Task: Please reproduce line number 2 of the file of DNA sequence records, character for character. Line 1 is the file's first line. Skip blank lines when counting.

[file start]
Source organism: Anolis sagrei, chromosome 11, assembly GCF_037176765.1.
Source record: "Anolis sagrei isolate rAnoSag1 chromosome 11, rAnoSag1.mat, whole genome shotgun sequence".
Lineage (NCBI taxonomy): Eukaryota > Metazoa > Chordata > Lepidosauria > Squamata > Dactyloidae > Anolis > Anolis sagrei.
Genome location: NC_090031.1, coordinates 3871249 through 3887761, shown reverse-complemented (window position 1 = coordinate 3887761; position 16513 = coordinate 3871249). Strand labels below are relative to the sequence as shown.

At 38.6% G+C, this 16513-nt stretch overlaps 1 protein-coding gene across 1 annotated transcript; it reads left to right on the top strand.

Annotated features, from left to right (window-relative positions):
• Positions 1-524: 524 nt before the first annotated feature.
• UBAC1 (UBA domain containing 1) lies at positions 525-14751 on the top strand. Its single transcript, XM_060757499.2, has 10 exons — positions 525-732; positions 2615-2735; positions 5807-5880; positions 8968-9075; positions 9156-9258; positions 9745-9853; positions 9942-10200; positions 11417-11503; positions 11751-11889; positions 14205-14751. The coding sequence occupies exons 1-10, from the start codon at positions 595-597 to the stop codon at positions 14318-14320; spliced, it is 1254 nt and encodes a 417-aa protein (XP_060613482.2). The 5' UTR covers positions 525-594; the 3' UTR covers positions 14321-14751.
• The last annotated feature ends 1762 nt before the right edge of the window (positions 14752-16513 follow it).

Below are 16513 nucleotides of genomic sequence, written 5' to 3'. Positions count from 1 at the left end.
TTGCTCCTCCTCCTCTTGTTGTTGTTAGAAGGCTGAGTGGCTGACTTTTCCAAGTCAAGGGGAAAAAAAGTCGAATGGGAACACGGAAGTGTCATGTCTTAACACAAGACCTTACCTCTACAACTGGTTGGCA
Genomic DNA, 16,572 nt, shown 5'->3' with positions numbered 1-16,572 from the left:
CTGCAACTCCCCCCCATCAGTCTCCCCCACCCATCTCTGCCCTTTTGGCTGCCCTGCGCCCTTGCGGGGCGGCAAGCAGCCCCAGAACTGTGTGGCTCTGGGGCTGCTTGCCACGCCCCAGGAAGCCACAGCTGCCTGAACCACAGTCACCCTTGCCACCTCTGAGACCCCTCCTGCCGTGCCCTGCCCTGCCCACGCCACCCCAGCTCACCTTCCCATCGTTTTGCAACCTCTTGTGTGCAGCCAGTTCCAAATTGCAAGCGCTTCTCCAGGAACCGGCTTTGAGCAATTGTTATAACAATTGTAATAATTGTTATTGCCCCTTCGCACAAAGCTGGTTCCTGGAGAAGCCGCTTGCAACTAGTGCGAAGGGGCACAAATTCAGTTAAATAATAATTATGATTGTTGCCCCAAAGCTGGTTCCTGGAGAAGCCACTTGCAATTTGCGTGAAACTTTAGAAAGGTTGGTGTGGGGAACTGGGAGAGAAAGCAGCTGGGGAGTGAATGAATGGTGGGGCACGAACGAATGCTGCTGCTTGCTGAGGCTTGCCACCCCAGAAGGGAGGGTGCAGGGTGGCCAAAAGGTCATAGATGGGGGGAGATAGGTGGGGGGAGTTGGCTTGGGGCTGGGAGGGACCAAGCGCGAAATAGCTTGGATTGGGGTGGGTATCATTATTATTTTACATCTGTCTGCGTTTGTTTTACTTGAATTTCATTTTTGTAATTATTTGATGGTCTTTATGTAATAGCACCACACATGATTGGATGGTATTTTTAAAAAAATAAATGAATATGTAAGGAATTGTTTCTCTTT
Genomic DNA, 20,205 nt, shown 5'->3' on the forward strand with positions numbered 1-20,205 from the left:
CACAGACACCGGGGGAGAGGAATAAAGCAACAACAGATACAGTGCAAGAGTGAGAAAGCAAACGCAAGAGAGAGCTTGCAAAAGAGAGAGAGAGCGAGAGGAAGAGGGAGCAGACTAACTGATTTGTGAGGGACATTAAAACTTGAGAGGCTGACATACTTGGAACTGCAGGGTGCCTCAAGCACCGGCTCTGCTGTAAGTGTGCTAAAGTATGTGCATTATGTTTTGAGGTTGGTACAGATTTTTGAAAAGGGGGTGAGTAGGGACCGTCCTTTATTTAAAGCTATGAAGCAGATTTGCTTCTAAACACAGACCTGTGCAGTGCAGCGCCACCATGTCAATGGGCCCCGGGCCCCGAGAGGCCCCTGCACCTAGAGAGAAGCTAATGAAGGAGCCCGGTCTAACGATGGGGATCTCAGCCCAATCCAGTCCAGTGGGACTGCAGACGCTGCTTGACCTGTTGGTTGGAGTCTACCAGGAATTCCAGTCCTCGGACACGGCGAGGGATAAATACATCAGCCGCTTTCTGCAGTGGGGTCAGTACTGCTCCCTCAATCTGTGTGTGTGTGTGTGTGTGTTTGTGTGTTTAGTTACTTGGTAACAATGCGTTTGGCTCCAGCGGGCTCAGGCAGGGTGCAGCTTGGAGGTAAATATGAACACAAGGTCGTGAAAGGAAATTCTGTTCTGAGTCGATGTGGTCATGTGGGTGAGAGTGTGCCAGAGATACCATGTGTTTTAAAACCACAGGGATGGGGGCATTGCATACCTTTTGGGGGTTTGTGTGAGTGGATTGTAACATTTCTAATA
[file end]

Source record: "Anolis sagrei isolate rAnoSag1 chromosome 11, rAnoSag1.mat, whole genome shotgun sequence".